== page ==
The director-general of Israel’s Foreign Ministry said Thursday that France’s bid to revive Israel-Palestinian peace talks, beginning with a one-day summit in Paris on Friday, was doomed, and compared it to a 1916 colonial effort to carve up the Middle East.
“This effort utterly failed then and will completely fail today,” Dore Gold told journalists in Jerusalem, referring to the Sykes-Picot agreement to draw up the region’s borders.
“The only way to get a stable regional arrangement that will allow us to create real peace in the Middle East is if the parties of the region come to understandings between them,” Gold said.
“We believe the Arab states would give backing to direct negotiations between Israel and the Palestinians,” he added. “Therefore we prefer a Middle Eastern process and not a process that somebody is trying to create in Paris.”
British diplomat Mark Sykes and Francois Georges-Picot of France drew the borders of a new Middle East in May 1916 after the collapse of the Ottoman Empire.
“It was at the apex of the era of colonialism in our area,” Gold said. “Their effort failed as we see today in the deserts of Iraq and Syria.”
Israel has rejected the French-led multilateral effort and insists instead on direct talks with the Palestinians.
Neither Israel nor the Palestinians will be represented in Paris at Friday’s talks, which aim to lay the ground for a fully-fledged peace conference to be held by the end of the year.
“A century ago, Sykes and Picot tried to dictate a new order in the Middle East,” Dore Gold said. “That was at the high point of colonialism in our region. It failed then and it will fail today as well.
“The only way to make peace is through direct negotiation, without prior conditions, with the support of the Arab nations and not by conferences in Paris.
“If you have an argument with your neighbor you won’t make the effort to fly to Paris and to bring Senegal over the solve it.”
Two days ago, former deputy prime minister Dan Meridor said the French initiative was a “very serious and dangerous attack” on Israel’s standing in the world.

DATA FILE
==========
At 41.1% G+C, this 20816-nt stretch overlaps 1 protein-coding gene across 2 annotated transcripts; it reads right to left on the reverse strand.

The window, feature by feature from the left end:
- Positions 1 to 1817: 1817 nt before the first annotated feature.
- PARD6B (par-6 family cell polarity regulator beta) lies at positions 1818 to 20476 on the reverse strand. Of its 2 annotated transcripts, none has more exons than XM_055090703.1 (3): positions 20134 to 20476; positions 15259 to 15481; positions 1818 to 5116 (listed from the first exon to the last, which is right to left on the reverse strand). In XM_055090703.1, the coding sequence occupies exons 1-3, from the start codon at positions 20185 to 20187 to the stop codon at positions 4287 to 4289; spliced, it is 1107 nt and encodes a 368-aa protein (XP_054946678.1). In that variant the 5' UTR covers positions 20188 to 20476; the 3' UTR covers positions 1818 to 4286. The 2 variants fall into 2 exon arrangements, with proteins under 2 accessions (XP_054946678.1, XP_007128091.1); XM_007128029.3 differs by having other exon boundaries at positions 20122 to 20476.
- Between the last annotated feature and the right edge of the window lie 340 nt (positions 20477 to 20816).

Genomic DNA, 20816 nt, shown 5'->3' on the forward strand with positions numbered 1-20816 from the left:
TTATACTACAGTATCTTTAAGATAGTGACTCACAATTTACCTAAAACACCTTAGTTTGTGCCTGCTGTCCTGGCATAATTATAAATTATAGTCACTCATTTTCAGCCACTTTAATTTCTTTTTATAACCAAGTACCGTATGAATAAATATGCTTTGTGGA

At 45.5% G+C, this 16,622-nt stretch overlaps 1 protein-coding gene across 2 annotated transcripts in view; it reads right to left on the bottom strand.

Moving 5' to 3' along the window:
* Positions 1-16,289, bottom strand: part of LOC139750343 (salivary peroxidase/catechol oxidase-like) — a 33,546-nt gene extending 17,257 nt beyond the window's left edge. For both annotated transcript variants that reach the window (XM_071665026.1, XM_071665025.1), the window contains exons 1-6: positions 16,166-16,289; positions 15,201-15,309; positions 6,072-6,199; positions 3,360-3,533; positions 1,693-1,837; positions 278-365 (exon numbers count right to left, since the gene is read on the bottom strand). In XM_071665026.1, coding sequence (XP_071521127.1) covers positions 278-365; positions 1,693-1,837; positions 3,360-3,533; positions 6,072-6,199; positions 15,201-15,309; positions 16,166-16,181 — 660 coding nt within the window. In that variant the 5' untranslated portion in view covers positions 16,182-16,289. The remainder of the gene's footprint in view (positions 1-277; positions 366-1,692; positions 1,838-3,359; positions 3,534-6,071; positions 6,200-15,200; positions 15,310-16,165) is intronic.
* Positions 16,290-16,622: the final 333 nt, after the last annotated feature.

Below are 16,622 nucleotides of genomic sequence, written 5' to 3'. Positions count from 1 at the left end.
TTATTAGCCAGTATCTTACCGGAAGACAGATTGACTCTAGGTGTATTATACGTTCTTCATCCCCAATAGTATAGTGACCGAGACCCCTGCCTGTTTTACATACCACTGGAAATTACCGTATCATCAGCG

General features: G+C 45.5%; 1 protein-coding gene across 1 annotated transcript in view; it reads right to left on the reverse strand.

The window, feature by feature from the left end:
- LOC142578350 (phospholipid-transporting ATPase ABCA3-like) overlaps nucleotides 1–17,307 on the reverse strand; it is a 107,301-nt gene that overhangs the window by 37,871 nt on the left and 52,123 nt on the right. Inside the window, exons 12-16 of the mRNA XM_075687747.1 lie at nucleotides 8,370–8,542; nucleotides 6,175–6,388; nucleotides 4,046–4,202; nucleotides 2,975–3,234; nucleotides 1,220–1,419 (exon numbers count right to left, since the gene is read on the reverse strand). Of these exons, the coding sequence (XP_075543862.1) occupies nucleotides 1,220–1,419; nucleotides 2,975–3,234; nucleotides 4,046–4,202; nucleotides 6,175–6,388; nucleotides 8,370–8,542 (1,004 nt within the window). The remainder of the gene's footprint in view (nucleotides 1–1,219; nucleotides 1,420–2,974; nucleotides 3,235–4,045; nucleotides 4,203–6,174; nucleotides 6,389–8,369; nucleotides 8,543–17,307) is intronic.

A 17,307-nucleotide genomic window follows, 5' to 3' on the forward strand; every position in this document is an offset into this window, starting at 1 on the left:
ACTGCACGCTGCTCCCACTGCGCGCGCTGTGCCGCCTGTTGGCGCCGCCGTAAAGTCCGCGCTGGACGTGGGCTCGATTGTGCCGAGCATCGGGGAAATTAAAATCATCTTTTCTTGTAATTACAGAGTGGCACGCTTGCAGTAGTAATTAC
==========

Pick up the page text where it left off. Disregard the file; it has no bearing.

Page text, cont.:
“We need to launch our own diplomatic initiative. The government needs to determine what it wants in Judea and Samaria [the West Bank],” continued Meridor, who today is the president of the Israel Council on Foreign Relations. If only Israel were to declare where it would want to draw the border with a future Palestinian state, it could radically change public perception about its obduracy and put the ball in Ramallah’s court, he argued.
“This is not a question of hasbara [public diplomacy]. We can’t explain our policy as long as we don’t have a clear policy.”
“In the Middle East, there are no shortcuts,” President Reuven Rivlin told French Prime Minister Manuel Valls last month in Jerusalem. “Reaching an understanding and an agreement requires direct negotiations out of mutual trust, with both sides truly wanting to live side by side in peace in this land.”
Netanyahu, too, told Valls that peace will not come through international conferences, “UN-style,” as he called it. “It doesn’t get to fruition through international diktats or committees from countries around the world who are sitting and seeking to decide our fate and our security when they have no direct stake in it.”
On Wednesday, the prime minister again rejected the French-led multilateral effort.
“The way to peace is via direct negotiations without preconditions between the sides,” he said in an address.
“If the nations meeting in Paris this week really want to advance peace they should join me in calling on Abu Mazen to come to direct negotiations of this kind,” he said using a familiar name for Abbas.
In talks Thursday with visiting Finnish Foreign Minister Timo Soini Netanyahu told his guest that the French initiative gave Abbas an opportunity to evade direct negotiations, a government statement said.